Journal of Comparative Physiology A

, Volume 191, Issue 12, pp 1121–1129 | Cite as

The effects of rearing temperature on developmental stability and learning and memory in the honey bee, Apis mellifera

  • Julia C. Jones
  • Paul Helliwell
  • Madeleine Beekman
  • Ryszard Maleszka
  • Benjamin P. Oldroyd
Original Paper

Abstract

Honey bee workers maintain the brood nest of their colony within a narrow temperature range of 34.5±1.5°C, implying that there are significant fitness costs if brood is reared outside the normal range. However, the effects of abnormal incubation temperatures are subtle and not well documented. Here we show that short-term learning and memory abilities of adult workers are affected by the temperature they experienced during pupal development. In contrast, long-term learning and memory is not significantly affected by rearing temperature. Furthermore, we could detect no effects of incubation temperature on fluctuating asymmetry, as a measure of developmental stability, in workers, queens or drones. We conclude that the most important consequence of abnormal rearing temperatures are subtle neural deficiencies affecting short-term memory rather than physical abnormalities.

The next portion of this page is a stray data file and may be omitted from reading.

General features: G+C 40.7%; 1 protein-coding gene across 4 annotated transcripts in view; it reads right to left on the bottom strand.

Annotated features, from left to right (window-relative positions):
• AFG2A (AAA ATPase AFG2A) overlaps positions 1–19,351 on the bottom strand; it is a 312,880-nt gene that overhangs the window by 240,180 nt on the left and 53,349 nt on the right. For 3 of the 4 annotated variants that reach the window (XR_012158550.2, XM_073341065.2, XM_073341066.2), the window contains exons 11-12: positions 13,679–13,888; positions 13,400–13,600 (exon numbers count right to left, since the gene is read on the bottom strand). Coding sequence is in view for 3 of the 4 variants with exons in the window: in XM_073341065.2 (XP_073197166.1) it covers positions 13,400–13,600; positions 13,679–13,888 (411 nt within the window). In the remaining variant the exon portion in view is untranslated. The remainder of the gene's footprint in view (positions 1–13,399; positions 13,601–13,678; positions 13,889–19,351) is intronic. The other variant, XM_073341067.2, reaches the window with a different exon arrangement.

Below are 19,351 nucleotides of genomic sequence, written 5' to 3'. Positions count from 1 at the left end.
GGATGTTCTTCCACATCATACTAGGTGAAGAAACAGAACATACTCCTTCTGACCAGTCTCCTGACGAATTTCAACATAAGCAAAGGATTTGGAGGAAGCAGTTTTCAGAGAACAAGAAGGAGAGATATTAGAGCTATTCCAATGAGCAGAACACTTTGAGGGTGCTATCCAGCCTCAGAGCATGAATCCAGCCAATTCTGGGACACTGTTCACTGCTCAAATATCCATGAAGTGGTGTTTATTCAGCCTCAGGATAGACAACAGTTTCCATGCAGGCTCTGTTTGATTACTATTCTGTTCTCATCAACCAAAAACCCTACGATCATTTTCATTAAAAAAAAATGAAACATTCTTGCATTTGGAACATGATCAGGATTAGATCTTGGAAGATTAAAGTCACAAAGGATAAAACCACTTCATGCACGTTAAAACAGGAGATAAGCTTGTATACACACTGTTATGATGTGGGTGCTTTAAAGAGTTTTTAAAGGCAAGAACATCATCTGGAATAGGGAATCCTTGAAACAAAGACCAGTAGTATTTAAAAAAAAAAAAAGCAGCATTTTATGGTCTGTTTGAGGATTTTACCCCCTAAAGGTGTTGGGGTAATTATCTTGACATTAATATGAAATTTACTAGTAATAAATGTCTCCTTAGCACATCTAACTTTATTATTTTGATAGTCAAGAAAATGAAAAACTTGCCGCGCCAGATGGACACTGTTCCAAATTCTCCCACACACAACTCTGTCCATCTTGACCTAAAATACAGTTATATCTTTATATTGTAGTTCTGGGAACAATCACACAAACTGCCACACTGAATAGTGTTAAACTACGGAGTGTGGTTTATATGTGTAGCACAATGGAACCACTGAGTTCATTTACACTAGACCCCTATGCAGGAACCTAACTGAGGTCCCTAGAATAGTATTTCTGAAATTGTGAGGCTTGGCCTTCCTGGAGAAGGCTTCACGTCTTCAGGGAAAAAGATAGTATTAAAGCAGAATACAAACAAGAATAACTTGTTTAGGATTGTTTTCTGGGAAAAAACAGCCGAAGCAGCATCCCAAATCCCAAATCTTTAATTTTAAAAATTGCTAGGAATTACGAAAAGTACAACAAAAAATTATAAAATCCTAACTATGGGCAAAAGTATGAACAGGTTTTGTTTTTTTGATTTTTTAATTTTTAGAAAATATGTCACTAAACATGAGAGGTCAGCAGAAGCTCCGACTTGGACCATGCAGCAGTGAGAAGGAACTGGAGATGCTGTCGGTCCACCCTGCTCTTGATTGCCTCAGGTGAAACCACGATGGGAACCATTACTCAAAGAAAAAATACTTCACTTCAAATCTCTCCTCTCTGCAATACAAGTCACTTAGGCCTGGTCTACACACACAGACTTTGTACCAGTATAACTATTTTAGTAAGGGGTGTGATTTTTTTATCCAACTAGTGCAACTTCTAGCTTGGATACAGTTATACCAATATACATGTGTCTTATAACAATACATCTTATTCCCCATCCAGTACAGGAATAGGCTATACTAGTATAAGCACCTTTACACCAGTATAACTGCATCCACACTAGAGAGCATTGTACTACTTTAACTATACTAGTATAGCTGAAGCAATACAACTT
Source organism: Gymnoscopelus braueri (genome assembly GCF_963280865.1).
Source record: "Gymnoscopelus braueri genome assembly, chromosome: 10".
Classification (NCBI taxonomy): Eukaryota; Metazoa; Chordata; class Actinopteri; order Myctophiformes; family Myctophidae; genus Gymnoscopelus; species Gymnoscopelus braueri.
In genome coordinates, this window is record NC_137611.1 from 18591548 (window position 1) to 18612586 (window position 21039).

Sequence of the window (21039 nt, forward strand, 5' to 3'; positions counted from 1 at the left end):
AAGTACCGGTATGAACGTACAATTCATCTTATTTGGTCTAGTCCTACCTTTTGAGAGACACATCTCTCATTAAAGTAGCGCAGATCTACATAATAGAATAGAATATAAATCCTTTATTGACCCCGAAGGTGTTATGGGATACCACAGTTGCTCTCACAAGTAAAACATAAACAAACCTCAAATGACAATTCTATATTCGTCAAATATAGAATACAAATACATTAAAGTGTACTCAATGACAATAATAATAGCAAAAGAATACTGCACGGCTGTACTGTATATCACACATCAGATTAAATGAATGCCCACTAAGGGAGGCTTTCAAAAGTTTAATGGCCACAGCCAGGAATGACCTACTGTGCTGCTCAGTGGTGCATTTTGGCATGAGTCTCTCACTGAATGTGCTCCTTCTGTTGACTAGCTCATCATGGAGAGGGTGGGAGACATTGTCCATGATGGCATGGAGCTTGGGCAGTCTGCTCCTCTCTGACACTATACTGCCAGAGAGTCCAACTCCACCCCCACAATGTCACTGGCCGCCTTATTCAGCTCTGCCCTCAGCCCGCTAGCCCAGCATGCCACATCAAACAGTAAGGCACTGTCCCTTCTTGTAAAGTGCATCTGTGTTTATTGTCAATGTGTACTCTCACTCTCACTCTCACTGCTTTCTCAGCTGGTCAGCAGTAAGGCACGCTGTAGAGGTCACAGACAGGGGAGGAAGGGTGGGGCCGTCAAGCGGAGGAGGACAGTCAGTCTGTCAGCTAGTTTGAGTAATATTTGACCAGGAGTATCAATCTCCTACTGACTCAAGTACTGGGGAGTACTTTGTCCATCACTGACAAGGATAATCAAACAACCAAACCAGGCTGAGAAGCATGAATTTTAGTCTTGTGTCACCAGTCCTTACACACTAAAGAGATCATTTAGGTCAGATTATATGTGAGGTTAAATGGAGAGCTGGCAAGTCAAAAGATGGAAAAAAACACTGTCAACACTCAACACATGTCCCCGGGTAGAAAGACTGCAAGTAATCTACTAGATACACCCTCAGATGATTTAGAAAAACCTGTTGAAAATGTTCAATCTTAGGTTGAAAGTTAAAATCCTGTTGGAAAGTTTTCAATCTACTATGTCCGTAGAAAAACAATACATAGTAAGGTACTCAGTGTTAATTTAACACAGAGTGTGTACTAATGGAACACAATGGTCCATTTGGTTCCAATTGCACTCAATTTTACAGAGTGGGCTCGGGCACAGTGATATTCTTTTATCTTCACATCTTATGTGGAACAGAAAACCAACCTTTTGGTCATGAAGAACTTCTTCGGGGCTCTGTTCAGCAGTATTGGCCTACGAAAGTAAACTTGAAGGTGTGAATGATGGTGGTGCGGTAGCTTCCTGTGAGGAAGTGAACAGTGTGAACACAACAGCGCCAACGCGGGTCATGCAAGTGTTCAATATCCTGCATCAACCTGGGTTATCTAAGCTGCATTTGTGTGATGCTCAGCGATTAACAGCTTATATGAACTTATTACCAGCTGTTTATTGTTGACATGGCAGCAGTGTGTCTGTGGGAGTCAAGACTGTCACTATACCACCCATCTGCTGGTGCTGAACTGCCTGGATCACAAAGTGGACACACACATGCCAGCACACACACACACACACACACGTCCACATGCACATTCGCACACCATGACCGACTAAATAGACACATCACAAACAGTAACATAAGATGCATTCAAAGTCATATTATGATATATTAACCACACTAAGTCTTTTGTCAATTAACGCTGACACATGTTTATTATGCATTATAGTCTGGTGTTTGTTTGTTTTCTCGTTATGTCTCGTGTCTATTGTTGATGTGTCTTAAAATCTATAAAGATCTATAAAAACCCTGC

Keywords

Temperature Developmental stability Learning and memory Honey bee 

Abbreviations

FA

Fluctuating asymmetry

FDR

False discovery rate

LT

Long-term

PER

Proboscis extension reflex

ST

Short-term

Notes

Acknowledgements

We thank Michael Duncan for his help with bee-keeping. This research was funded by an ARC grant to B. P. Oldroyd and R. H. Crozier. Our experiments comply with the “Principles of animal care”, publication No. 86–23, revised 1985 of the National Institute of Health, and also with the current laws of Australia where the experiments were performed.

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Copyright information

© Springer-Verlag 2005

Authors and Affiliations

  • Julia C. Jones
    • 1
  • Paul Helliwell
    • 2
  • Madeleine Beekman
    • 1
  • Ryszard Maleszka
    • 2
  • Benjamin P. Oldroyd
    • 1
  1. 1.School of Biological SciencesUniversity of SydneySydneyAustralia
  2. 2.Research School of Biological SciencesAustralian National UniversityCanberraAustralia

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